Primary care organisational interventions for secondary prevention of ischaemic heart disease: a systematic review and meta-analysis
Cupples, M. E.
Murphy, A. W.
Smith, S. M.
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Murphy, E. Vellinga, A.; Byrne, M.; Cupples, M. E.; Murphy, A. W.; Buckley, B.; Smith, S. M. (2015). Primary care organisational interventions for secondary prevention of ischaemic heart disease: a systematic review and meta-analysis. British Journal of General Practice 65 (636), E460-E468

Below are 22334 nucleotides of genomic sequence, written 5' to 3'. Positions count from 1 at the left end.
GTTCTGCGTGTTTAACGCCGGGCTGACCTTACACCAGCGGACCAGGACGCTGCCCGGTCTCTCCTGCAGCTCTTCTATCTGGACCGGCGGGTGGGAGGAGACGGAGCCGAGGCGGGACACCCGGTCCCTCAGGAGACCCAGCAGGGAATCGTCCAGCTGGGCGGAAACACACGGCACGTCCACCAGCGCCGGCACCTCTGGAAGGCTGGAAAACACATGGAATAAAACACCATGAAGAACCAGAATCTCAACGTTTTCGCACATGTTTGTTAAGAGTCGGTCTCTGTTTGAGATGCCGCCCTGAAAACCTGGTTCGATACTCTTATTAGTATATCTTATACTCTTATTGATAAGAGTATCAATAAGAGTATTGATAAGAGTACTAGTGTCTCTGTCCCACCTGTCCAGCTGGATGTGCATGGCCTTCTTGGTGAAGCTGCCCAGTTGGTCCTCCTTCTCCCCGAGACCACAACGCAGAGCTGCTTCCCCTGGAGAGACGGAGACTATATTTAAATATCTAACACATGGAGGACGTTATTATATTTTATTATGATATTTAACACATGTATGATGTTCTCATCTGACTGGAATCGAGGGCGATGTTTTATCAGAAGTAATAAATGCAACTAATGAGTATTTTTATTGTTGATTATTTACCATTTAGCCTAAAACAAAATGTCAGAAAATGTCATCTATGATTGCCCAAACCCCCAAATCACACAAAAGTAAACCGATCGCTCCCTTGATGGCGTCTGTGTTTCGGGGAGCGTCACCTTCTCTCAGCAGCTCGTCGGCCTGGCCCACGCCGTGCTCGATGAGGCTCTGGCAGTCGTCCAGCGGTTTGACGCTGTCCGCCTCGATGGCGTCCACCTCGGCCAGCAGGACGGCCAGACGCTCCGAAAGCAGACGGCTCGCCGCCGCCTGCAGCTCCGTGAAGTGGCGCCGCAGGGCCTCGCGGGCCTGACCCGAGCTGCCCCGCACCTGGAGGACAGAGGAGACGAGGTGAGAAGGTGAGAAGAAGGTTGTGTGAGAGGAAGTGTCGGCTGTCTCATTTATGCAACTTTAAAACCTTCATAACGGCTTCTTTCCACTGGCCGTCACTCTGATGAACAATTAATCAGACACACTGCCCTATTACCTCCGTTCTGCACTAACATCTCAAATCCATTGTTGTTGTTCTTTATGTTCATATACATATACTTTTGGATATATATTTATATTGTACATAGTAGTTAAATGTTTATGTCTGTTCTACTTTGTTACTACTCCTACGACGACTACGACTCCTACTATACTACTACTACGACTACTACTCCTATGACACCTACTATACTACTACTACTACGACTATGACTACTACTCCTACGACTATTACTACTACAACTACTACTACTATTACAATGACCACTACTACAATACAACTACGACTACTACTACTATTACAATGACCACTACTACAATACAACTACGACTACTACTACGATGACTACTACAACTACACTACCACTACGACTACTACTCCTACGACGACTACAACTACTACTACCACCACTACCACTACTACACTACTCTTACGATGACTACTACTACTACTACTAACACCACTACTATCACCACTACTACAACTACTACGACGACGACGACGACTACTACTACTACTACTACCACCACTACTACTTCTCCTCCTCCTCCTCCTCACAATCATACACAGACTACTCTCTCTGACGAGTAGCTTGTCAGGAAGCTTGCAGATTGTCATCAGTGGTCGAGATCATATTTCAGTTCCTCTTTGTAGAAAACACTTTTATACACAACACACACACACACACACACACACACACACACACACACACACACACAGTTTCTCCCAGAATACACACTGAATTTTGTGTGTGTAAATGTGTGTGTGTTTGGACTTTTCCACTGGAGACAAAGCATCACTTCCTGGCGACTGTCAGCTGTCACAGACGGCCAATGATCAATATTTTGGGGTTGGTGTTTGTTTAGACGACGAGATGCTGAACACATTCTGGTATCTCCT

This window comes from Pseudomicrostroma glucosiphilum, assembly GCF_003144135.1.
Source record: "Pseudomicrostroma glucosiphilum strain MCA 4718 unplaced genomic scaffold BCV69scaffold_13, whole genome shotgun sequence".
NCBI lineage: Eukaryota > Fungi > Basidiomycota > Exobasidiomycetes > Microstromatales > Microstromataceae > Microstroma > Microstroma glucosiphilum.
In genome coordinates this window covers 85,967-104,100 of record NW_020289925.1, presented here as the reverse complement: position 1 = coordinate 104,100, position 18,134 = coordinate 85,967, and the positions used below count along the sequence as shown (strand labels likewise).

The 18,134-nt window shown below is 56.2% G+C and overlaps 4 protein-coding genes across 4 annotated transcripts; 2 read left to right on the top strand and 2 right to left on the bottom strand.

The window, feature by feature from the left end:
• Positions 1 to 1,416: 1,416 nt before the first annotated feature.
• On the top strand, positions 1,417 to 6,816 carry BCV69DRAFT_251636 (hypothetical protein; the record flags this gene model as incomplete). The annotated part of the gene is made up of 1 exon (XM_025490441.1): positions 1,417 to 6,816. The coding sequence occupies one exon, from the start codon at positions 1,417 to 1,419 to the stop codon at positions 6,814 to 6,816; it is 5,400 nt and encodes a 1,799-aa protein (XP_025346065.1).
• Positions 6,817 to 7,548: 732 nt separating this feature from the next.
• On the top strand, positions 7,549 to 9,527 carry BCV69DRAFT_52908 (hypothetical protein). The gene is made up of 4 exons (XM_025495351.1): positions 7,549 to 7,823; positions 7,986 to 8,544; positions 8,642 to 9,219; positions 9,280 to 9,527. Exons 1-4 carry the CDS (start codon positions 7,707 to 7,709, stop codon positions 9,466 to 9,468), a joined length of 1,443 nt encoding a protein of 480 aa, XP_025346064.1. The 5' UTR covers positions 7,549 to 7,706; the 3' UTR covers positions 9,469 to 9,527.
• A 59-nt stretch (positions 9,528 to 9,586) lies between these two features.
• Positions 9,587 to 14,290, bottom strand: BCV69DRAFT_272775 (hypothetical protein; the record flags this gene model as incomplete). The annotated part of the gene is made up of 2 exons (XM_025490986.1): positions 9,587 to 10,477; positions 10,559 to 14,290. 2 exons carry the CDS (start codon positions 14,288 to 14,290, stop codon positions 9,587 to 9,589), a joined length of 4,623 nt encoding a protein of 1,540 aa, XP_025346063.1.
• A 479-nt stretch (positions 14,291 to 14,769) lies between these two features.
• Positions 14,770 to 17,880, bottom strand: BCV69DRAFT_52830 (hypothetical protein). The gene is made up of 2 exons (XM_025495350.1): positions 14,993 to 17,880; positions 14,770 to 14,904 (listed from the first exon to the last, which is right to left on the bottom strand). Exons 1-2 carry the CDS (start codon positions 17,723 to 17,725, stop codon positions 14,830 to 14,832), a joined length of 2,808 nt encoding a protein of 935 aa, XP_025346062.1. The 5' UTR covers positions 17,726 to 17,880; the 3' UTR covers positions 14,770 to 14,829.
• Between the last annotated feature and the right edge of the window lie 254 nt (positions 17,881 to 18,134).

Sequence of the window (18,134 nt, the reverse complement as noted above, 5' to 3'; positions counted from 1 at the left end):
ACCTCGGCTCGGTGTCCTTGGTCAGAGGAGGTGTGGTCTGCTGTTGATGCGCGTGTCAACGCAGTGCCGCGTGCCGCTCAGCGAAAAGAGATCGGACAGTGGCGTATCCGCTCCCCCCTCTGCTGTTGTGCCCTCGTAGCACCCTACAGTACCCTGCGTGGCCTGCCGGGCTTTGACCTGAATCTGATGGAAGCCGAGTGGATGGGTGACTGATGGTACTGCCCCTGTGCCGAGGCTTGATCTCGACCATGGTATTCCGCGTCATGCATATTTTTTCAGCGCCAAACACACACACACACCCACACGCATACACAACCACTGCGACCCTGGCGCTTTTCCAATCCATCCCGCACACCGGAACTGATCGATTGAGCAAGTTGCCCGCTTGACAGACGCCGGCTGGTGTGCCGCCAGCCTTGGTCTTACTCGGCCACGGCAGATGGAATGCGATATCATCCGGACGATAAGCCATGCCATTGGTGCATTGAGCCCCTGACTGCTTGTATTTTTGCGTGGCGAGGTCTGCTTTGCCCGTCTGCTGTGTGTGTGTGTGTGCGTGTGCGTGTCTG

Background Ischaemic heart disease (IHD) is the most common cause of death worldwide. Aim To determine the long-term impact of organisational interventions for secondary prevention of IHD. Design and setting Systematic review and meta-analysis of studies from CENTRAL, MEDLINE (R), Embase, and CINAHL published January 2007 to January 2013. Method Searches were conducted for randomised controlled trials of patients with established IHD, with long-term follow-up, of cardiac secondary prevention programmes targeting organisational change in primary care or community settings. A random effects model was used and risk ratios were calculated. Results Five studies were included with 4005 participants. Meta-analysis of four studies with mortality data at 4.7-6 years showed that organisational interventions were associated with approximately 20% reduced mortality, with a risk ratio (RR) for all-cause mortality of 0.79 (95% confidence interval (CI) = 0.66 to 0.93), and a RR for cardiac-related mortality of 0.74 (95% CI = 0.58 to 0.94). Two studies reported mortality data at 10 years. Analysis of these data showed no significant differences between groups. There were insufficient data to conduct a meta-analysis on the effect of interventions on hospital admissions. Additional analyses showed no significant association between organisational interventions and risk factor management or appropriate prescribing at 4.7-6 years. Conclusion Cardiac secondary prevention programmes targeting organisational change are associated with a reduced risk of death for at least 4-6 years. There is insufficient evidence to conclude whether this beneficial effect is maintained indefinitely.